(e) Identify and train staff and supervisors expected to be deployed on oil spill response tactics or used to meet plan holder planning standards;
(f) Assist plan holders in meeting the requirements for plans and drills in Washington; and
(g) List response equipment on the western regional response list currently located at www.wrrl.us, or provide an equivalent electronic equipment list and commit to maintaining the equipment list in whatever format is provided.
(2) To apply, a contractor should complete, sign and submit the application form number ECY 070-216.
[Statutory Authority: Chapters 88.46, 90.48, 90.56 RCW, and 2011 c 122. WSR 13-01-054 (Order 11-06), § 173-182-800, filed 12/14/12, effective 1/14/13. Statutory Authority: Chapters 88.46, 90.56, and 90.48 RCW. WSR 06-20-035 (Order 00-03), § 173-182-800, filed 9/25/06, effective 10/26/06.]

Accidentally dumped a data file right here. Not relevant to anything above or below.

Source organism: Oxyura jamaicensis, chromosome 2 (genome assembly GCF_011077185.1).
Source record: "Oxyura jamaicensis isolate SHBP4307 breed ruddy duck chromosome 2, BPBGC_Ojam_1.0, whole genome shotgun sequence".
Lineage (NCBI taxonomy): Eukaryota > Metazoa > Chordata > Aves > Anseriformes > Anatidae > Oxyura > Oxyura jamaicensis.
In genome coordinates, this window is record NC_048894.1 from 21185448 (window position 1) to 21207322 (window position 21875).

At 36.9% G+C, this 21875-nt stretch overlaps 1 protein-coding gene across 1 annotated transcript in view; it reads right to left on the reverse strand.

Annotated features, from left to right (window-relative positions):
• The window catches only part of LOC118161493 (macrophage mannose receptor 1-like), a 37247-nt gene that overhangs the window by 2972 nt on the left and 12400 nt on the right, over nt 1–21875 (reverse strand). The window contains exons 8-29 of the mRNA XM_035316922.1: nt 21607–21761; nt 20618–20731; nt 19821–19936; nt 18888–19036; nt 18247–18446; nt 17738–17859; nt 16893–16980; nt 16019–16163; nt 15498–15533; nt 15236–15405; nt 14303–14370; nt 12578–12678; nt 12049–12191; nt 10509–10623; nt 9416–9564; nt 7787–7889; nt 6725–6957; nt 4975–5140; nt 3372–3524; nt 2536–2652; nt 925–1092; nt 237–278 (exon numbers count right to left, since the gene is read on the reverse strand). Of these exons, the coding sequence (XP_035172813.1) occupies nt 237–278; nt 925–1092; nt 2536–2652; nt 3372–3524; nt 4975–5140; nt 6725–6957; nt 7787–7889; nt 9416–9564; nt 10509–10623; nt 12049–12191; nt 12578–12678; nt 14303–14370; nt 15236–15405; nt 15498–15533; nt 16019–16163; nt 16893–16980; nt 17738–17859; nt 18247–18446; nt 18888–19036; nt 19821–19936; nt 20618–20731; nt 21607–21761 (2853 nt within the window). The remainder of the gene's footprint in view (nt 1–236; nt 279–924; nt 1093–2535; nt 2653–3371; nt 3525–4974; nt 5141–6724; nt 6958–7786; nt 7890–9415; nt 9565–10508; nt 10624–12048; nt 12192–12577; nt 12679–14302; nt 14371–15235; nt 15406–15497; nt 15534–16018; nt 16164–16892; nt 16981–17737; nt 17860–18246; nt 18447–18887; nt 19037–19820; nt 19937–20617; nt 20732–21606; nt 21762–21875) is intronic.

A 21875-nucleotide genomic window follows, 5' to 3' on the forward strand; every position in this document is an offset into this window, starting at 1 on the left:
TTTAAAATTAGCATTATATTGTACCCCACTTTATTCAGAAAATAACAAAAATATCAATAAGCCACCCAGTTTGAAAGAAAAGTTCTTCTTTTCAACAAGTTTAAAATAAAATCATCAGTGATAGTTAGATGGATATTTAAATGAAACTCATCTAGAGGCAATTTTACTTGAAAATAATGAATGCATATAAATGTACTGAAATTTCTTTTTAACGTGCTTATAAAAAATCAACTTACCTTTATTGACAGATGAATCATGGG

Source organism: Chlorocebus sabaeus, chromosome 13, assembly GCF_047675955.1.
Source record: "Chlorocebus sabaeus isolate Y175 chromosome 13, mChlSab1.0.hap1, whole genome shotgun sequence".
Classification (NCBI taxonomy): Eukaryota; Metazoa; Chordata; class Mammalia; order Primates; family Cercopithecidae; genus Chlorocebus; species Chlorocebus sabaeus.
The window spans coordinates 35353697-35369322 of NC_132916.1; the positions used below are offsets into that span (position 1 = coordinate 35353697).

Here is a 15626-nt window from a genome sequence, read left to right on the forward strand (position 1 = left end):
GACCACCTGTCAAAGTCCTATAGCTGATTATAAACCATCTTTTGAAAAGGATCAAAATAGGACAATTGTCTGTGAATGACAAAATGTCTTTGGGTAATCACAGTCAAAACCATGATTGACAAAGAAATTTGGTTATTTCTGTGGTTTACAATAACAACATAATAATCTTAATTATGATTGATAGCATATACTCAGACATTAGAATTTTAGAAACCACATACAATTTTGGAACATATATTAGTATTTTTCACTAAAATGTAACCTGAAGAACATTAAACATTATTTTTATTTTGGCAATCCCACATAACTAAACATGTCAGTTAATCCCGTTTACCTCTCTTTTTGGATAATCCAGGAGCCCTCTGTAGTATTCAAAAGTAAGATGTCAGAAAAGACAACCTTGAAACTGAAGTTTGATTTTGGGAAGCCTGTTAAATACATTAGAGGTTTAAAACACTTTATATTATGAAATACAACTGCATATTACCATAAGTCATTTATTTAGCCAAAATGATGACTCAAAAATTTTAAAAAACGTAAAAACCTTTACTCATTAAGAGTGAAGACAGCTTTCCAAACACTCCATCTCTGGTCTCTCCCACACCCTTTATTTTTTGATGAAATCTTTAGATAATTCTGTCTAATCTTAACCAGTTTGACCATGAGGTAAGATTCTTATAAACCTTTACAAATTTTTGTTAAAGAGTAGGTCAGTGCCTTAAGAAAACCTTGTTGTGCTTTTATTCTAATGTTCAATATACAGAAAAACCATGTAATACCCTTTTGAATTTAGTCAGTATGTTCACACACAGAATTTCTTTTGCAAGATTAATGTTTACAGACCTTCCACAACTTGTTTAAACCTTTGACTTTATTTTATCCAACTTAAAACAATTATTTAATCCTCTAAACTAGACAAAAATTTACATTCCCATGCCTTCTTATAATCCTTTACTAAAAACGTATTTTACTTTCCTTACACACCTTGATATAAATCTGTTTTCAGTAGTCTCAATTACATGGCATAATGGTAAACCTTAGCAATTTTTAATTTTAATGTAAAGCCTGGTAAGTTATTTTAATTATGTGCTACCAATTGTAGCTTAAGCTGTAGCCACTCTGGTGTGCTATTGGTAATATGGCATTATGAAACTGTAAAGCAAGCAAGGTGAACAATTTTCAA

173-182-810
Content submittal and review of contractor applications.

The PRC application must contain the following information as applicable to the capabilities of the PRC:
(1) A list of primary response contractor personnel indicating whether they are full-time, part-time, or subcontracted including their homebase or office location, and the spill management team roles or tactical roles they may fill in a response.
(a) If personnel are available to the primary response contractor via subcontract a summary of the contract terms for personnel resources should be included in the application. The contract shall be made available to ecology upon request.